What is Alzheimer’s Disease?

    Alzheimer’s disease is a progressive brain disorder characterized initially by memory loss and later by the loss of thinking, reasoning and behavioral abilities. Alzheimer’s is the most common cause of dementia accounting for 50 – 75% of approximately 44 million dementia cases worldwide in 2015.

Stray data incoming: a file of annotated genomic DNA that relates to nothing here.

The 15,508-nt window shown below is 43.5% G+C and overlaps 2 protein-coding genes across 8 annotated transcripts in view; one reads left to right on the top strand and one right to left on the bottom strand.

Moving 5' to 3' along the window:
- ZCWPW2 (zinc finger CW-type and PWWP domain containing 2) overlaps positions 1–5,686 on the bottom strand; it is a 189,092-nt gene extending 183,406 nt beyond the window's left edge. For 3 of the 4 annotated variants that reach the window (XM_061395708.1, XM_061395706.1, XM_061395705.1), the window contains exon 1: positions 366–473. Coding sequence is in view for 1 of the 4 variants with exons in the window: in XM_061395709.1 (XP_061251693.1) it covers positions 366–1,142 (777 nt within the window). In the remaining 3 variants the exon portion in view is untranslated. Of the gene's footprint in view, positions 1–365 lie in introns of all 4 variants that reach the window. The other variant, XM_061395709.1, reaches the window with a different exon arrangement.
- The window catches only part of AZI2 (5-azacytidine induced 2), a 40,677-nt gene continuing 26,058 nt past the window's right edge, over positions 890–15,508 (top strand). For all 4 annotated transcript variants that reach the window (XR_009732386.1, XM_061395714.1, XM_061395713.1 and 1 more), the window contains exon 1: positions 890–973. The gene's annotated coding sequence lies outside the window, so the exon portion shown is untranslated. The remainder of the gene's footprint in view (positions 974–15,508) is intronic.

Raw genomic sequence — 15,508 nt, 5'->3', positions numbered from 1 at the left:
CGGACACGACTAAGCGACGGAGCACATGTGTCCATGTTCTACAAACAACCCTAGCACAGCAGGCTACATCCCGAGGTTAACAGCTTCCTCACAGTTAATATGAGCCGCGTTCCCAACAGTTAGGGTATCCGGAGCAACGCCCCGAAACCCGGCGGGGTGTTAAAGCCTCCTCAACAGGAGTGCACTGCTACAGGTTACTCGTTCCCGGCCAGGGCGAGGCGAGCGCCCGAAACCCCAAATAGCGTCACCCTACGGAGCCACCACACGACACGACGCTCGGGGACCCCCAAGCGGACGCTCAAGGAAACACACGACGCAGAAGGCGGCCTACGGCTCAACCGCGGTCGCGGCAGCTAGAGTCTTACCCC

There are both early-onset and late-onset forms of the disease, with the late-onset form of Alzheimer’s occurring in more than 90% of cases. The lifetime risk of getting Alzheimer’s is estimated at 10 – 12% and for those individuals who have a family member with late-onset dementia; the risk increases to 15 – 30%. The prevalence of dementia and, in particular, Alzheimer’s increases with age with an estimated 25 – 45% of persons over 85 years suffering from some form of dementia.


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